Rail strike update: Biden signs bill averting Friday’s strike

Members in four of the twelve unions involved had rejected the proposed agreement because of the lack of adequate paid sick leave.

WASHINGTON — President Joe Biden signed legislation on Friday to avert a railroad strike that he said could have plunged the US into a catastrophic recession.

Biden signed one in the White House Measure passed by the Senate on Thursday and Wednesday through the house. It binds rail companies and workers to a proposed agreement reached between rail companies and union leaders in September but rejected by some union officials.

The president, for decades a vocal union ally, called it “the right thing to do” given the risks to an economy struggling against high inflation.

“The law I’m about to sign into law ends a difficult railroad dispute and helps our nation avoid what would no doubt have been an economic disaster at a very bad time on the calendar,” Biden said, adding that his team negotiating a ” good product, but I think we still have a lot to do.”

Members in four of the twelve unions involved had rejected the proposed agreement because of the lack of adequate paid sick leave. Biden acknowledged the shortage when he said he will continue to push for that benefit for every US worker.

“I’ve supported paid sick leave for a long time,” he said. “I will continue this fight until we succeed.”

The rejection of the settlement had created the risk of a strike that began December 9 and jeopardized essential supplies during the holiday season. Biden and Congress fended off a walkout by forcing the agreement on railroad companies and workers.

A freight rail strike would also have a large potential impact on passenger service, since Amtrak and many commuter railroads rely on railroad-owned tracks.

The president said a strike would have collapsed the US economy and lost around 765,000 jobs because supply chains would have been disrupted. Basic goods, food and chemicals needed for clean drinking water and the production of gasoline may not have been delivered.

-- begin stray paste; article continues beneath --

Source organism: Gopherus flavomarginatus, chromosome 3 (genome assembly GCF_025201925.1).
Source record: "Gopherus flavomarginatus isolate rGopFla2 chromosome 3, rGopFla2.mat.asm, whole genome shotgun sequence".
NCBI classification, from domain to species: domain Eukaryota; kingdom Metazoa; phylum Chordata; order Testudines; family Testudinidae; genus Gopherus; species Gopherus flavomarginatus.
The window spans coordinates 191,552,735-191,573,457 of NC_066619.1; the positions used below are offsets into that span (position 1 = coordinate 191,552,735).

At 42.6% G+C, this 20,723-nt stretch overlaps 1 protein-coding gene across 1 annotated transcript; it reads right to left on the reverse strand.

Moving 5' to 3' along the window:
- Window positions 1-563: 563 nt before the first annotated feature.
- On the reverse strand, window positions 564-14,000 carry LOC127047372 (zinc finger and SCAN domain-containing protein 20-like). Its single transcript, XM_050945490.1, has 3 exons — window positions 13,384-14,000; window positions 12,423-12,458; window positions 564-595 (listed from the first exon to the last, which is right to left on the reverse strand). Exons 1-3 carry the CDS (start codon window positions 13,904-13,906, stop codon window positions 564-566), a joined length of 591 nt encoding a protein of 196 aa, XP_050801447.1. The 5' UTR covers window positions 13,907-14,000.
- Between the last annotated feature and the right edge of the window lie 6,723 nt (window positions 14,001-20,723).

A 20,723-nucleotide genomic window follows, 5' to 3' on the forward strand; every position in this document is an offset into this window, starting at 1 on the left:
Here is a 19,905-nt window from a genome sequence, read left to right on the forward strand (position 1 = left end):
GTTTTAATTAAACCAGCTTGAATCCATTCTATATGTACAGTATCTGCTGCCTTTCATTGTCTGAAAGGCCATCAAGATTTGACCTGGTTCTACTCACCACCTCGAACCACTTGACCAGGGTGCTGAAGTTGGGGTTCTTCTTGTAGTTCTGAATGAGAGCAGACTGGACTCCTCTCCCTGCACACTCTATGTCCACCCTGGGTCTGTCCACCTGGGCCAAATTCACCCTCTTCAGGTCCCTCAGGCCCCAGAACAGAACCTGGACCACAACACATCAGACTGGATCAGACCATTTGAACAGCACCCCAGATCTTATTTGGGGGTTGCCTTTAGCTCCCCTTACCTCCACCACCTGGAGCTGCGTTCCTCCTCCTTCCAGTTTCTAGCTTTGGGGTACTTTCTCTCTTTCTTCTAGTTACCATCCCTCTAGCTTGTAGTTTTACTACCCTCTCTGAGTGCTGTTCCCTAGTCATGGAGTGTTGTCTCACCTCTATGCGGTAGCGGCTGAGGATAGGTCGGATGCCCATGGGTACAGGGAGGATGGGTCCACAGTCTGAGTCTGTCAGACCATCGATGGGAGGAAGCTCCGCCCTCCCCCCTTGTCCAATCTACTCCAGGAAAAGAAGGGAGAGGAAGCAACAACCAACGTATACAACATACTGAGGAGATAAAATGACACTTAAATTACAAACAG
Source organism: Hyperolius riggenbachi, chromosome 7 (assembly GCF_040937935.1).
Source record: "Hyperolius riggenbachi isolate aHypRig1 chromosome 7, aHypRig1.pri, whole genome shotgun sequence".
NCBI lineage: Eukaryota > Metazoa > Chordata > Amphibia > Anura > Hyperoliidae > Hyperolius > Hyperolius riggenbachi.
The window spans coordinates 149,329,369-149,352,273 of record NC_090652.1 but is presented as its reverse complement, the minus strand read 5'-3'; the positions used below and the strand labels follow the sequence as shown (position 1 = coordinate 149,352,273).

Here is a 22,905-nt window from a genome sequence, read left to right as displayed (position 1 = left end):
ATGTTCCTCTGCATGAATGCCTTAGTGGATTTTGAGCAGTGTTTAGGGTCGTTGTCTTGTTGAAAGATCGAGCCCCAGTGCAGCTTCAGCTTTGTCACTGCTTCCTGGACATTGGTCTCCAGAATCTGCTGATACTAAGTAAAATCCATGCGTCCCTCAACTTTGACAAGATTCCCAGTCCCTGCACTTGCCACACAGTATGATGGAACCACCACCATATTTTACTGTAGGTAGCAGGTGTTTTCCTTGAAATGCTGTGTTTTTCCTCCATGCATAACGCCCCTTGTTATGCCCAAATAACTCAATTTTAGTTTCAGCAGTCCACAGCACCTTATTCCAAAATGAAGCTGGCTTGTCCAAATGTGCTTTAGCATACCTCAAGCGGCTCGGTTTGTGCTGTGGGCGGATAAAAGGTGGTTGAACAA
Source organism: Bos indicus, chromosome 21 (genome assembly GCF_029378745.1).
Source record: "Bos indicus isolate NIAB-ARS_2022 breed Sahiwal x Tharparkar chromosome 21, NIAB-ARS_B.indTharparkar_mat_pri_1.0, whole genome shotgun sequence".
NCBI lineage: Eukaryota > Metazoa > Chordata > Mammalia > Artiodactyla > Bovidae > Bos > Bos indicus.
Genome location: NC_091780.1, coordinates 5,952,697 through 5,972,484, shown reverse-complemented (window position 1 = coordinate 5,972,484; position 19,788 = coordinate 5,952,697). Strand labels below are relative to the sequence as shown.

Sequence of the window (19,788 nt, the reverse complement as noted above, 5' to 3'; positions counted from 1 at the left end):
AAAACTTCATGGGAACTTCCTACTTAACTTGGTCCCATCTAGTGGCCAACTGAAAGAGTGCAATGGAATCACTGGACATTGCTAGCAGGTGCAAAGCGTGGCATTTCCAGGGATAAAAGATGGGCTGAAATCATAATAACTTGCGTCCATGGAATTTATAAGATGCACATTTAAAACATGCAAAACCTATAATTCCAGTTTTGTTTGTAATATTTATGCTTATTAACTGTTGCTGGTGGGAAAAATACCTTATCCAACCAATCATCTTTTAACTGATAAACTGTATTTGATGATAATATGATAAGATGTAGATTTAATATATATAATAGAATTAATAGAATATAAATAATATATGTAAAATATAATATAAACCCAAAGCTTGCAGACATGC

Rising prices are already making many Americans fearful of an impending downturn, but the US job market has been resilient. The government announced this on Friday Employers added 263,000 jobs in November as the unemployment rate was 3.7%. Still, increases in hourly wages raised concerns among many economists that high inflation could persist in a way that could force aggressive Federal Reserve action to cut prices.

Although Biden is a staunch union ally, he said the railroad order was necessary to prevent a strike.

The Biden administration helped broker deals between the railroads and union leaders in September, but four of the unions turned down the deals. Eight others have approved five-year contracts and all 12 are getting their wages back for their workers for the 24% pay rises backdated to 2020.

But the lack of a meaningful increase in paid sick leave and other quality of life issues were a major concern for many union members whose votes were needed to reach an agreement. The railroads say unions have agreed, after decades of negotiations, to forgo paid sick leave in favor of higher wages and strong short-term disability benefits. Union members say the railroads can afford the paid leave given their profit margins.

House Democrats narrowly passed a measure to add seven days of paid sick leave to the tentative agreement, but that amendment fell eight votes short of the 60 vote threshold required for Senate passage.

https://www.kvue.com/article/news/nation-world/rail-strike-to-be-averted-biden-to-sign-bill-friday/507-d1b840fd-2eda-4ef3-960f-13821025431b Rail strike update: Biden signs bill averting Friday’s strike

Laura Coffey

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